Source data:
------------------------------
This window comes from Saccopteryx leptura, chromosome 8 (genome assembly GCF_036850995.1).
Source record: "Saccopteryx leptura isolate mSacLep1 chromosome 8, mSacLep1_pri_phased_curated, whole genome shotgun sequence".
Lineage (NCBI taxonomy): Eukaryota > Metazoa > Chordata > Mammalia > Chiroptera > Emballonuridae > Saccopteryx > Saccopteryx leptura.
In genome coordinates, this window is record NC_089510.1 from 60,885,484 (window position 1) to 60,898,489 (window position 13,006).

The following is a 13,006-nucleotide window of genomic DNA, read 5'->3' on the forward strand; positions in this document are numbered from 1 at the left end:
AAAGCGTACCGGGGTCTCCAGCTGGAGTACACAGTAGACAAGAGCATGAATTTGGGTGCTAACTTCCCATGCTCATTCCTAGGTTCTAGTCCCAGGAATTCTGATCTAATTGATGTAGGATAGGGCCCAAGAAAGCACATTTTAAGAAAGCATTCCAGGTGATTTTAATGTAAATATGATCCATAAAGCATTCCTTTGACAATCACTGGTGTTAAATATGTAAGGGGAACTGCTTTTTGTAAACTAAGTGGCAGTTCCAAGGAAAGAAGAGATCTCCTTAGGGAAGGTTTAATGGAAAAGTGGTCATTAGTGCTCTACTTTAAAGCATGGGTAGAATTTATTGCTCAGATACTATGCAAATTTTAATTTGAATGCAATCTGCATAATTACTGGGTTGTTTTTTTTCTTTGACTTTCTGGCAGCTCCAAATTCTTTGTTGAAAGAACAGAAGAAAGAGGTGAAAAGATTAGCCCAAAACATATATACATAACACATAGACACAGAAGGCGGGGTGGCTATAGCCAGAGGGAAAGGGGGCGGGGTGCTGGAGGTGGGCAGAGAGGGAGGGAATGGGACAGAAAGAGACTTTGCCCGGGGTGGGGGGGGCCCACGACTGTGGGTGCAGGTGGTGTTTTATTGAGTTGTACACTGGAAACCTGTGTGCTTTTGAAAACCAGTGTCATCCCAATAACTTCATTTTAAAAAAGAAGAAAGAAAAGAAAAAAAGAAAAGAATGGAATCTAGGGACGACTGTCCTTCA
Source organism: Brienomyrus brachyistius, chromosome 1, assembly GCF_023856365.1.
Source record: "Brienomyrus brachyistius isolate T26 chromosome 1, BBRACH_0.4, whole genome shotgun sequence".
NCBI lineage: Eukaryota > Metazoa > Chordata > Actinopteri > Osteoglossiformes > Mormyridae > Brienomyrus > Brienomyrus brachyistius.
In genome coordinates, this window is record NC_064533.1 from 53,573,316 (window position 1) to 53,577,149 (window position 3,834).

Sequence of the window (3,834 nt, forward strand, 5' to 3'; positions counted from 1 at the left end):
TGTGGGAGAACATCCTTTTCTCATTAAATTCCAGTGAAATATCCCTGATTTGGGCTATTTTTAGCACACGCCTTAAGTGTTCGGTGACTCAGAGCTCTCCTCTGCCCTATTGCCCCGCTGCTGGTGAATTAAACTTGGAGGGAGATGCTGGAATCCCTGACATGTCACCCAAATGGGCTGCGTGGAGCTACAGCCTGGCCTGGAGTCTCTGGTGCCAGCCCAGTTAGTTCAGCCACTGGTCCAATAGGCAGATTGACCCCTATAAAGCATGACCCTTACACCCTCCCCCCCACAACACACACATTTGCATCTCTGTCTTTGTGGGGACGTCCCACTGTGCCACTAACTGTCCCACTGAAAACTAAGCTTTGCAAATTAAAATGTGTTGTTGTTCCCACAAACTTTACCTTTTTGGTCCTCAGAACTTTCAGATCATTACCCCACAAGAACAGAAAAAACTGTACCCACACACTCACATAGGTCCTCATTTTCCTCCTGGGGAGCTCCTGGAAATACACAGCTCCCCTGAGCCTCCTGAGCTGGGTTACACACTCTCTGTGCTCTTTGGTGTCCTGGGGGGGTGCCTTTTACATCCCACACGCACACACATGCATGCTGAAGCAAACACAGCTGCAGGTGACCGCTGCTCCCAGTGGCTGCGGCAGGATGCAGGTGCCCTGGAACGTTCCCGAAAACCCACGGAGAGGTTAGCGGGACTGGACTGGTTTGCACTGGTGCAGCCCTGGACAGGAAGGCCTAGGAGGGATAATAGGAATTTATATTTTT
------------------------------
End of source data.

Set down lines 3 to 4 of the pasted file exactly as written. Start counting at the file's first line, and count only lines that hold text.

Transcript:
Lineage (NCBI taxonomy): Eukaryota > Metazoa > Chordata > Mammalia > Chiroptera > Emballonuridae > Saccopteryx > Saccopteryx leptura.
In genome coordinates, this window is record NC_089510.1 from 60,885,484 (window position 1) to 60,898,489 (window position 13,006).